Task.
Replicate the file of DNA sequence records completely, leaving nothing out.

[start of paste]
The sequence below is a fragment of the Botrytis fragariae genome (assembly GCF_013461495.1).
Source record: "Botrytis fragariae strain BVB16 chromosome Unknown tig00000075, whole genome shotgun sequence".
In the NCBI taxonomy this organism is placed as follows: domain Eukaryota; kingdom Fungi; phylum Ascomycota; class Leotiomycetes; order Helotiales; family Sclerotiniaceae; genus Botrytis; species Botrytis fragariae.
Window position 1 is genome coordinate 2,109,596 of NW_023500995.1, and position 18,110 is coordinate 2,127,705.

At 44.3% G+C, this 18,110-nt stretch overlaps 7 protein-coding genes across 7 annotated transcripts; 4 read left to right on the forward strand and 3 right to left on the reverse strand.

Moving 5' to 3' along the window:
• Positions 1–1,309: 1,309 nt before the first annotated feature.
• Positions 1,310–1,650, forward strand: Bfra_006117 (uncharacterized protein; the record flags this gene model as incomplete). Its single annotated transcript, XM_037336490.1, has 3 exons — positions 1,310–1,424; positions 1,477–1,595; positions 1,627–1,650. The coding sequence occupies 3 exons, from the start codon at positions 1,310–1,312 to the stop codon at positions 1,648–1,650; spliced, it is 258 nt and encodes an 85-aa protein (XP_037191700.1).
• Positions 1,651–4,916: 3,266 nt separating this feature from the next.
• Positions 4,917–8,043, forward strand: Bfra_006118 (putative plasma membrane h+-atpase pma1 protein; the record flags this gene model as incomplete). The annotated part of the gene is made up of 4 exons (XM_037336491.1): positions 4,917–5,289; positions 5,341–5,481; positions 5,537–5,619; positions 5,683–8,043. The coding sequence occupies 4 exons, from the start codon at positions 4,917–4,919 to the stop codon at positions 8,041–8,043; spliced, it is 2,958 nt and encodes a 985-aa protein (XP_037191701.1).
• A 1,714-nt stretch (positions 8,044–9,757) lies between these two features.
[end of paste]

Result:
The sequence below is a fragment of the Botrytis fragariae genome (assembly GCF_013461495.1).
Source record: "Botrytis fragariae strain BVB16 chromosome Unknown tig00000075, whole genome shotgun sequence".
In the NCBI taxonomy this organism is placed as follows: domain Eukaryota; kingdom Fungi; phylum Ascomycota; class Leotiomycetes; order Helotiales; family Sclerotiniaceae; genus Botrytis; species Botrytis fragariae.
Window position 1 is genome coordinate 2,109,596 of NW_023500995.1, and position 18,110 is coordinate 2,127,705.

At 44.3% G+C, this 18,110-nt stretch overlaps 7 protein-coding genes across 7 annotated transcripts; 4 read left to right on the forward strand and 3 right to left on the reverse strand.

Moving 5' to 3' along the window:
• Positions 1–1,309: 1,309 nt before the first annotated feature.
• Positions 1,310–1,650, forward strand: Bfra_006117 (uncharacterized protein; the record flags this gene model as incomplete). Its single annotated transcript, XM_037336490.1, has 3 exons — positions 1,310–1,424; positions 1,477–1,595; positions 1,627–1,650. The coding sequence occupies 3 exons, from the start codon at positions 1,310–1,312 to the stop codon at positions 1,648–1,650; spliced, it is 258 nt and encodes an 85-aa protein (XP_037191700.1).
• Positions 1,651–4,916: 3,266 nt separating this feature from the next.
• Positions 4,917–8,043, forward strand: Bfra_006118 (putative plasma membrane h+-atpase pma1 protein; the record flags this gene model as incomplete). The annotated part of the gene is made up of 4 exons (XM_037336491.1): positions 4,917–5,289; positions 5,341–5,481; positions 5,537–5,619; positions 5,683–8,043. The coding sequence occupies 4 exons, from the start codon at positions 4,917–4,919 to the stop codon at positions 8,041–8,043; spliced, it is 2,958 nt and encodes a 985-aa protein (XP_037191701.1).
• A 1,714-nt stretch (positions 8,044–9,757) lies between these two features.